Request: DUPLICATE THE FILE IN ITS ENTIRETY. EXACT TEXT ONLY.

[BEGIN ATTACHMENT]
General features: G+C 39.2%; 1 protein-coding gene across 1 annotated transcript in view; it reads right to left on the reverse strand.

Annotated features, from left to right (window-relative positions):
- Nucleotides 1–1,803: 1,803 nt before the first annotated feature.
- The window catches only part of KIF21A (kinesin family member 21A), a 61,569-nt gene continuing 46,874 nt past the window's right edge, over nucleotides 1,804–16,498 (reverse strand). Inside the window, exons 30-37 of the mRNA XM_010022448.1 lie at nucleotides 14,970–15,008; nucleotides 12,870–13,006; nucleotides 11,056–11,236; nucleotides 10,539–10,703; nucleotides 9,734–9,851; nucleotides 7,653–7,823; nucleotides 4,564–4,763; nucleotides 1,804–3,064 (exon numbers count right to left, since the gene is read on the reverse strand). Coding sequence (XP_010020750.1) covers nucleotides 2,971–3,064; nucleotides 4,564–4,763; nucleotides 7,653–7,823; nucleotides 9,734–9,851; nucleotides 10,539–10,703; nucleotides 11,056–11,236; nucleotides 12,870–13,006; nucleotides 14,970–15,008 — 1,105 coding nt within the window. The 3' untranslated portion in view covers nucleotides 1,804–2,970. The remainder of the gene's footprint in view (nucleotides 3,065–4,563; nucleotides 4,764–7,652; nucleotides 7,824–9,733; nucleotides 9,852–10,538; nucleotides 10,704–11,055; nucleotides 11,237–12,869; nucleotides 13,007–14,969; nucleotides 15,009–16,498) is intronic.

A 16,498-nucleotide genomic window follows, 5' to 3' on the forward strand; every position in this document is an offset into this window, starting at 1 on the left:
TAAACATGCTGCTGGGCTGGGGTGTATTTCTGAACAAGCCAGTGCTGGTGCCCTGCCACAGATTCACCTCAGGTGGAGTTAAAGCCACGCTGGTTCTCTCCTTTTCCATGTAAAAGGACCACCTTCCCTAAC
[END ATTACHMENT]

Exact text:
General features: G+C 39.2%; 1 protein-coding gene across 1 annotated transcript in view; it reads right to left on the reverse strand.

Annotated features, from left to right (window-relative positions):
- Nucleotides 1–1,803: 1,803 nt before the first annotated feature.
- The window catches only part of KIF21A (kinesin family member 21A), a 61,569-nt gene continuing 46,874 nt past the window's right edge, over nucleotides 1,804–16,498 (reverse strand). Inside the window, exons 30-37 of the mRNA XM_010022448.1 lie at nucleotides 14,970–15,008; nucleotides 12,870–13,006; nucleotides 11,056–11,236; nucleotides 10,539–10,703; nucleotides 9,734–9,851; nucleotides 7,653–7,823; nucleotides 4,564–4,763; nucleotides 1,804–3,064 (exon numbers count right to left, since the gene is read on the reverse strand). Coding sequence (XP_010020750.1) covers nucleotides 2,971–3,064; nucleotides 4,564–4,763; nucleotides 7,653–7,823; nucleotides 9,734–9,851; nucleotides 10,539–10,703; nucleotides 11,056–11,236; nucleotides 12,870–13,006; nucleotides 14,970–15,008 — 1,105 coding nt within the window. The 3' untranslated portion in view covers nucleotides 1,804–2,970. The remainder of the gene's footprint in view (nucleotides 3,065–4,563; nucleotides 4,764–7,652; nucleotides 7,824–9,733; nucleotides 9,852–10,538; nucleotides 10,704–11,055; nucleotides 11,237–12,869; nucleotides 13,007–14,969; nucleotides 15,009–16,498) is intronic.

A 16,498-nucleotide genomic window follows, 5' to 3' on the forward strand; every position in this document is an offset into this window, starting at 1 on the left:
TAAACATGCTGCTGGGCTGGGGTGTATTTCTGAACAAGCCAGTGCTGGTGCCCTGCCACAGATTCACCTCAGGTGGAGTTAAAGCCACGCTGGTTCTCTCCTTTTCCATGTAAAAGGACCACCTTCCCTAAC